After California and Texas, New York was the country’s largest cyberstate in 2005, employing 300,000 with a total payroll of $22.1 billion, according to the AeA’s (formerly the American Electronics Association) ninth annual “Cyberstates” report. AeA (www.aeanet.org) is the nation’s largest trade association, representing all segments of the high-tech industry. The report, “Cyberstates 2006: A Complete State-by-State Overview of the High-Technology Industry,” provides a comprehensive review of national and state trends in high-tech employment, wages, establishments, exports and other key economic factors, including data on venture capital investments and R&D expenditures. It covers all 50 states, the District of Columbia and Puerto Rico.
The report, which was released from AeA’s offices at the Albany NanoTech Complex of the NanoCollege of the University at Albany-State University of New York, ranks New York as the fourth-largest cyberstate based on high-tech exports. New York sold $9 billion in tech merchandise to the world in 2005, an 8 percent increase over the previous year. This accounted for 18 percent of overall exports from the state of New York.
“Tech industry job losses in New York slowed dramatically in 2004,” says Justin Wright, executive director, AeA New York Council. “We are seeing positive indicators for the future. With tech exports up and venture capital investments soaring by 47 percent in the Empire State, we believe we will see growth in the high-paying jobs that will drive the state’s economy in the future,” he says. To promote long-term growth of tech jobs, however, the country needs to remain focused on “the math and science education of our children, the skills of our work force [and committed to] research and development,” he notes.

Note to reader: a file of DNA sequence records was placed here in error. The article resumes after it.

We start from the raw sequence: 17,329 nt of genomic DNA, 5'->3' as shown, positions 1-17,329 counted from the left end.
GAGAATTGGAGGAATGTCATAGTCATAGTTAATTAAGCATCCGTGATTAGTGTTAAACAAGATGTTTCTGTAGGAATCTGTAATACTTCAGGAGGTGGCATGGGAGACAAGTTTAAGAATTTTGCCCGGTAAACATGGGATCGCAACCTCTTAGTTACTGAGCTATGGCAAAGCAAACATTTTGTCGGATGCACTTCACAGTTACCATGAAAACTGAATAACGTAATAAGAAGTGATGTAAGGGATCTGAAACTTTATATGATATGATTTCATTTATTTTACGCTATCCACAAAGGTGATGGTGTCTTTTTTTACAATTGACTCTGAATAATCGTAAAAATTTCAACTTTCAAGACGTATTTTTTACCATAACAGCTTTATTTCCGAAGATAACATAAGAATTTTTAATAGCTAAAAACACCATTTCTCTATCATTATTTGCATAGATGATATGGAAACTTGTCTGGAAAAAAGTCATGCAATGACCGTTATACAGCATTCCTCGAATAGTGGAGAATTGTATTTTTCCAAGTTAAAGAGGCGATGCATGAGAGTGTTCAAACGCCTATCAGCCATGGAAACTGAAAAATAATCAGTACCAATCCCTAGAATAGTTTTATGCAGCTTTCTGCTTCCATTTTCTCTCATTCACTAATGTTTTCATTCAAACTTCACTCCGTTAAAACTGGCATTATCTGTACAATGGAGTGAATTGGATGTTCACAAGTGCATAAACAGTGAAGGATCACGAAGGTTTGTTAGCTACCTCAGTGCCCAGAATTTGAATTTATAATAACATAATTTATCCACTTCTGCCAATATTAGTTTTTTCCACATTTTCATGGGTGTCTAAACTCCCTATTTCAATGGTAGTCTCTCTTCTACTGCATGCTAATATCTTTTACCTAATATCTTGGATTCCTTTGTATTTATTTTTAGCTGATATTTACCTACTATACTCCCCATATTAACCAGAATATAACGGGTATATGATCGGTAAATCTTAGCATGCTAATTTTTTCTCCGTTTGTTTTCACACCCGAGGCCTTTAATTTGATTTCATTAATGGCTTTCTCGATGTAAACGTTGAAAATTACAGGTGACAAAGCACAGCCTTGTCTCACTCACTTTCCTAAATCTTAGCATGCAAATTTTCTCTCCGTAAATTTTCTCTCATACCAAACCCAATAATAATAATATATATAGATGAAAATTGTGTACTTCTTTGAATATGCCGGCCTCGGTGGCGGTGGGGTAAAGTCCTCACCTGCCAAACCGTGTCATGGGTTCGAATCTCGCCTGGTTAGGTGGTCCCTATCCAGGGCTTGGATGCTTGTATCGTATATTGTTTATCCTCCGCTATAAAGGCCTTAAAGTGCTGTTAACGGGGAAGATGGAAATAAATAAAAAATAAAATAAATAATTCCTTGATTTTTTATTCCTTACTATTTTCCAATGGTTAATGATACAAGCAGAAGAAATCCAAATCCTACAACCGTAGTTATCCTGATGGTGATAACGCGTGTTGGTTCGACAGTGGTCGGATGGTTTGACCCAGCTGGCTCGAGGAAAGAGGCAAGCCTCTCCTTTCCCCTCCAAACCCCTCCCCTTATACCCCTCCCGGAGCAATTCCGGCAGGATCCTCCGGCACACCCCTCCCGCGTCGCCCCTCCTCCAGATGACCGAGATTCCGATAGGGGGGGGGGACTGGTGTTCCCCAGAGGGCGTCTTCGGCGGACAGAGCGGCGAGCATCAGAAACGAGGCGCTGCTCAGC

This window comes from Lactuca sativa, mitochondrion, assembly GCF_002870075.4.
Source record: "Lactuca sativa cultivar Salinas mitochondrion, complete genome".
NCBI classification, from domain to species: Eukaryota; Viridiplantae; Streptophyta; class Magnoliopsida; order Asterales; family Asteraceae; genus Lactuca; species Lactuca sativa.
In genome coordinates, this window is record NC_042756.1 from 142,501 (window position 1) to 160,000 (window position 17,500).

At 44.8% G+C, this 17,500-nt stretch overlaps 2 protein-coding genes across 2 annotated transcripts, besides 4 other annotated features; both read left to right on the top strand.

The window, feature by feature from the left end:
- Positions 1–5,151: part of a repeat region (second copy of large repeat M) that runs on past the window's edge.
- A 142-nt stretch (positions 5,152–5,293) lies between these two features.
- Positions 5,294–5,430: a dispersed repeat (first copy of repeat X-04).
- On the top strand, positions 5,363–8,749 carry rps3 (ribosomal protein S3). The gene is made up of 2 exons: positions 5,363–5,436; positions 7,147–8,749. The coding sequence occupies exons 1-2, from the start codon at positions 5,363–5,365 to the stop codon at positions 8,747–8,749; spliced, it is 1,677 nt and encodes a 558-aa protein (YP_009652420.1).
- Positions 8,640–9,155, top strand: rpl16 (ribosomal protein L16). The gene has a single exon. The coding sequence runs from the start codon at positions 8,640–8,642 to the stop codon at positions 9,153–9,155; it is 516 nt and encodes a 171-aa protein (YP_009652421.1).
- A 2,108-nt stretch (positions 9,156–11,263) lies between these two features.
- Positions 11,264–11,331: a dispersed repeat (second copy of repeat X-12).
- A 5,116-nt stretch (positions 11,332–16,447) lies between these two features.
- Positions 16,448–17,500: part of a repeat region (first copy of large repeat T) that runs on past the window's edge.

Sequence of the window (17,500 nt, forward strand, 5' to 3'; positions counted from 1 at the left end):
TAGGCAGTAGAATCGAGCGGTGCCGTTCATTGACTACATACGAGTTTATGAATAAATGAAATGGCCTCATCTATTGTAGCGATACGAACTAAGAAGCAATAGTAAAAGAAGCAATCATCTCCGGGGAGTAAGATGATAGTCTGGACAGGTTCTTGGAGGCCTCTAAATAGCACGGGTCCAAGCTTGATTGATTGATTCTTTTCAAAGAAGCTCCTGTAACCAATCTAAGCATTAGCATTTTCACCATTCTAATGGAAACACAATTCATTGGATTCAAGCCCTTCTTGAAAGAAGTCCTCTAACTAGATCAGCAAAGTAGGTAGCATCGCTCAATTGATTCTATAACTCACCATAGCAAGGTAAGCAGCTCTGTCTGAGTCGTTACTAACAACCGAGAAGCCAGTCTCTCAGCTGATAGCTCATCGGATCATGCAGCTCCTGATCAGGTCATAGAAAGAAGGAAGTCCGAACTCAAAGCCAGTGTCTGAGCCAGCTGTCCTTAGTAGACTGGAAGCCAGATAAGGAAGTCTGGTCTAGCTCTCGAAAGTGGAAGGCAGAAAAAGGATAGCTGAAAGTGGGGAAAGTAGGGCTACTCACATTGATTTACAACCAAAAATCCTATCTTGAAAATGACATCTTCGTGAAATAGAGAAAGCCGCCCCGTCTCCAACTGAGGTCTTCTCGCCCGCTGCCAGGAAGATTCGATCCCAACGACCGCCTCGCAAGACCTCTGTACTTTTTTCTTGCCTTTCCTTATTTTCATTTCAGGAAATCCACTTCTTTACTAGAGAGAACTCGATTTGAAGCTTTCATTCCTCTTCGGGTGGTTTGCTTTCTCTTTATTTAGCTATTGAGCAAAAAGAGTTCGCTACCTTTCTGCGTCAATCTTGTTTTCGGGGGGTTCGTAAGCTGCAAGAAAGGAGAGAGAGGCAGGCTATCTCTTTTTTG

Like many states, New York has suffered the largest job losses in its Internet services and telecommunications ser-vices sectors, down 2,800 and 1,700 jobs, respectively, in 2004, the report says.
Elsewhere in the Tristate
Elsewhere in the New York tristate area, New Jersey’s high-tech industry fell by a net 5,500 jobs to a total of 197,100 in 2004. High-tech job losses were mostly concentrated in telecommunications services, which lost 3,500 jobs between 2003 and 2004, the largest single sector job loss in the state during this period. Nationwide, the sector lost 35,700 jobs in the same period. The state’s high-tech sector remains vibrant, however, says Linda Klose, executive director of the AeA New Jersey-Pennsylvania Council. For example, New Jersey exported $3.3 billion in high-tech goods, helping to support an average wage of $82,500, the third-highest average wage rate in the country.